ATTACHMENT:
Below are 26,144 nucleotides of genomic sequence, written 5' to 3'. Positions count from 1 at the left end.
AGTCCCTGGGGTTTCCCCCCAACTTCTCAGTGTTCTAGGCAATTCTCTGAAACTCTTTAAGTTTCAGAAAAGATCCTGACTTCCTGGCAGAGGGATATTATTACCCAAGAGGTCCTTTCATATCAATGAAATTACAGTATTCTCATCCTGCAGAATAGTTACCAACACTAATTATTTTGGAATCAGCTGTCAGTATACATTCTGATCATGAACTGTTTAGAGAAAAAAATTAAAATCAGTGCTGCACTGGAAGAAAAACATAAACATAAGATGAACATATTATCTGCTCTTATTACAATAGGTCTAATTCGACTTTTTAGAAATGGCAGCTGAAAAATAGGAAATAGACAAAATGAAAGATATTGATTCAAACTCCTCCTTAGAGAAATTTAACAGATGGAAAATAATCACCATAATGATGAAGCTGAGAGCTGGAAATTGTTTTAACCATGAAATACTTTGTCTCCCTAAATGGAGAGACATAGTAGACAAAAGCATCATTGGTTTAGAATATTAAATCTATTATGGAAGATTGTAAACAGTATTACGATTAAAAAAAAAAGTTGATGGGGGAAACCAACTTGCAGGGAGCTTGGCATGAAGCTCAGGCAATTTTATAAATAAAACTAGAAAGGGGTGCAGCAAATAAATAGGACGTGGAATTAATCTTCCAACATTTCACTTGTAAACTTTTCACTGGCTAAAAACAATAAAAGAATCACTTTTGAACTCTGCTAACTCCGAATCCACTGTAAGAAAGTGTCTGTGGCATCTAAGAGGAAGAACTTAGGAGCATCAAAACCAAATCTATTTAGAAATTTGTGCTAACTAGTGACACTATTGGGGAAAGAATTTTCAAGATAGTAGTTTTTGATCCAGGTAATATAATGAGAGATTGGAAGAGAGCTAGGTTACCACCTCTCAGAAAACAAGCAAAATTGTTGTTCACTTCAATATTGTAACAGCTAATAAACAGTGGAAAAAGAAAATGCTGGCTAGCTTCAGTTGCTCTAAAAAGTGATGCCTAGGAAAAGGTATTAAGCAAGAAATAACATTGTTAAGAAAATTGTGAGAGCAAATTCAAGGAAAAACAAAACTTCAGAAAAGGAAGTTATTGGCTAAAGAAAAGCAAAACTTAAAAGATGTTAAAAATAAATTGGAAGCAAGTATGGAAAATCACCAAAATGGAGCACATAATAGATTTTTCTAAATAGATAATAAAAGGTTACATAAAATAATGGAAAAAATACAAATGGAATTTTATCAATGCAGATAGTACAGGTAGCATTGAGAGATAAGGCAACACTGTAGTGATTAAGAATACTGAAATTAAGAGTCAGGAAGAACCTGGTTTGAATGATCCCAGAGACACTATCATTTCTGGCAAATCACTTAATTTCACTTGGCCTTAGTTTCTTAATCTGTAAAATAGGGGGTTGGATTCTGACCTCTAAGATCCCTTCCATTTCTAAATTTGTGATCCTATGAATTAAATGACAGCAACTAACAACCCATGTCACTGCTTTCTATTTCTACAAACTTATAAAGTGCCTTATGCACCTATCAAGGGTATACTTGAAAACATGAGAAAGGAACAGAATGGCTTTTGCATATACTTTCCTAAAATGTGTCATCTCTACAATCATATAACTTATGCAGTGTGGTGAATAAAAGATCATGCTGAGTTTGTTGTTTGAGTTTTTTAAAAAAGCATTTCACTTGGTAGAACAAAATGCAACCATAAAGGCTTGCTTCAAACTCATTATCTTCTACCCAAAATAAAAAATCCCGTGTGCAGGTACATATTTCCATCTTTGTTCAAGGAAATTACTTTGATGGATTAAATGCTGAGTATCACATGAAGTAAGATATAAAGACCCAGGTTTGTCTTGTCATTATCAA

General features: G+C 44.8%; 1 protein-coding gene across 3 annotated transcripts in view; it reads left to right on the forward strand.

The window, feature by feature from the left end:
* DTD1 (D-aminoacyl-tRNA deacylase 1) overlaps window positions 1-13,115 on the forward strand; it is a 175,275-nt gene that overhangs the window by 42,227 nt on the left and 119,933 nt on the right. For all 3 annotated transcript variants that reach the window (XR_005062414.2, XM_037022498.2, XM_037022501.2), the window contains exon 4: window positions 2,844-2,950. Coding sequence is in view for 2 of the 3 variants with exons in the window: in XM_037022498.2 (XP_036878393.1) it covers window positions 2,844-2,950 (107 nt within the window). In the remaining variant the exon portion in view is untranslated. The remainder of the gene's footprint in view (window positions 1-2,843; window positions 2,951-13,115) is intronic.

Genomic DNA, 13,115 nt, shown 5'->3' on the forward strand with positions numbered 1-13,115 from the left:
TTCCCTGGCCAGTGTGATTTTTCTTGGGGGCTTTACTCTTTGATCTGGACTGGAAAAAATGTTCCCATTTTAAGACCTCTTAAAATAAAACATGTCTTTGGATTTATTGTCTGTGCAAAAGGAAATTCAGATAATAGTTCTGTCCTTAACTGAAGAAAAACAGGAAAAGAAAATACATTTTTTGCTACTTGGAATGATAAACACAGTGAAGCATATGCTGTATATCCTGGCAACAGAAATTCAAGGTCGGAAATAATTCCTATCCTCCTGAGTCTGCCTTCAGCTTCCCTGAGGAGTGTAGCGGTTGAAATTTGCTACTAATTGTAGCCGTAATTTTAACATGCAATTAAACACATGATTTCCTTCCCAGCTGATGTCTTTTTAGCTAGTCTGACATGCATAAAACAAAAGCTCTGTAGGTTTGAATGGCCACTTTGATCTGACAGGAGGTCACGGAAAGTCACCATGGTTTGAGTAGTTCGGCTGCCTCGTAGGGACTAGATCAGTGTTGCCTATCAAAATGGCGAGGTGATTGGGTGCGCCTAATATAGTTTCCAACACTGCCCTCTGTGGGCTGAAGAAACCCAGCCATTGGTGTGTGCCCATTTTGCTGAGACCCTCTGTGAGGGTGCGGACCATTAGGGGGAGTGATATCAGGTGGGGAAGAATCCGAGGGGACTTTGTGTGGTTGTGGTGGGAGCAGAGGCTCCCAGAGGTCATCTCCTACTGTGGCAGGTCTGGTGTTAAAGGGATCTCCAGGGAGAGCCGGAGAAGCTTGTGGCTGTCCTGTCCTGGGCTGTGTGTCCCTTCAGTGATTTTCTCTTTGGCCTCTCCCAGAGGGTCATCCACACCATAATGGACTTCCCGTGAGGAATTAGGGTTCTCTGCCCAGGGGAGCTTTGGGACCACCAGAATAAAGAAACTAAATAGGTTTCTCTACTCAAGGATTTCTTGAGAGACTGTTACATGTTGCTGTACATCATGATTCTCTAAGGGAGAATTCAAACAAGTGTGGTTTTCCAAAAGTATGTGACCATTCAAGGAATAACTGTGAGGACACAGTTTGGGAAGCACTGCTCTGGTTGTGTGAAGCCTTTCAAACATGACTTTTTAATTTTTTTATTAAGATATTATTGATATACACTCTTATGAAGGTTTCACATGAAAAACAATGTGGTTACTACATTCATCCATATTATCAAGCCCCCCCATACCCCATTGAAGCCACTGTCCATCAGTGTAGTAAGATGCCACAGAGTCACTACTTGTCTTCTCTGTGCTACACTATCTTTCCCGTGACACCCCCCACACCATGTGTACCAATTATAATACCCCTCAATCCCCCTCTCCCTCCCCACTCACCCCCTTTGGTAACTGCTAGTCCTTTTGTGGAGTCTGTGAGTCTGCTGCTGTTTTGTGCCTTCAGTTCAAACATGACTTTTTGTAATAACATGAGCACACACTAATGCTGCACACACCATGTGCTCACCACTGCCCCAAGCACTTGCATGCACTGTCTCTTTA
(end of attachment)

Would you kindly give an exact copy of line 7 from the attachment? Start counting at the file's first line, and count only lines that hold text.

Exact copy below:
TTCCCTGGCCAGTGTGATTTTTCTTGGGGGCTTTACTCTTTGATCTGGACTGGAAAAAATGTTCCCATTTTAAGACCTCTTAAAATAAAACATGTCTTTGGATTTATTGTCTGTGCAAAAGGAAATTCAGATAATAGTTCTGTCCTTAACTGAAGAAAAACAGGAAAAGAAAATACATTTTTTGCTACTTGGAATGATAAACACAGTGAAGCATATGCTGTATATCCTGGCAACAGAAATTCAAGGTCGGAAATAATTCCTATCCTCCTGAGTCTGCCTTCAGCTTCCCTGAGGAGTGTAGCGGTTGAAATTTGCTACTAATTGTAGCCGTAATTTTAACATGCAATTAAACACATGATTTCCTTCCCAGCTGATGTCTTTTTAGCTAGTCTGACATGCATAAAACAAAAGCTCTGTAGGTTTGAATGGCCACTTTGATCTGACAGGAGGTCACGGAAAGTCACCATGGTTTGAGTAGTTCGGCTGCCTCGTAGGGACTAGATCAGTGTTGCCTATCAAAATGGCGAGGTGATTGGGTGCGCCTAATATAGTTTCCAACACTGCCCTCTGTGGGCTGAAGAAACCCAGCCATTGGTGTGTGCCCATTTTGCTGAGACCCTCTGTGAGGGTGCGGACCATTAGGGGGAGTGATATCAGGTGGGGAAGAATCCGAGGGGACTTTGTGTGGTTGTGGTGGGAGCAGAGGCTCCCAGAGGTCATCTCCTACTGTGGCAGGTCTGGTGTTAAAGGGATCTCCAGGGAGAGCCGGAGAAGCTTGTGGCTGTCCTGTCCTGGGCTGTGTGTCCCTTCAGTGATTTTCTCTTTGGCCTCTCCCAGAGGGTCATCCACACCATAATGGACTTCCCGTGAGGAATTAGGGTTCTCTGCCCAGGGGAGCTTTGGGACCACCAGAATAAAGAAACTAAATAGGTTTCTCTACTCAAGGATTTCTTGAGAGACTGTTACATGTTGCTGTACATCATGATTCTCTAAGGGAGAATTCAAACAAGTGTGGTTTTCCAAAAGTATGTGACCATTCAAGGAATAACTGTGAGGACACAGTTTGGGAAGCACTGCTCTGGTTGTGTGAAGCCTTTCAAACATGACTTTTTAATTTTTTTATTAAGATATTATTGATATACACTCTTATGAAGGTTTCACATGAAAAACAATGTGGTTACTACATTCATCCATATTATCAAGCCCCCCCATACCCCATTGAAGCCACTGTCCATCAGTGTAGTAAGATGCCACAGAGTCACTACTTGTCTTCTCTGTGCTACACTATCTTTCCCGTGACACCCCCCACACCATGTGTACCAATTATAATACCCCTCAATCCCCCTCTCCCTCCCCACTCACCCCCTTTGGTAACTGCTAGTCCTTTTGTGGAGTCTGTGAGTCTGCTGCTGTTTTGTGCCTTCAGTTCAAACATGACTTTTTGTAATAACATGAGCACACACTAATGCTGCACACACCATGTGCTCACCACTGCCCCAAGCACTTGCATGCACTGTCTCTTTA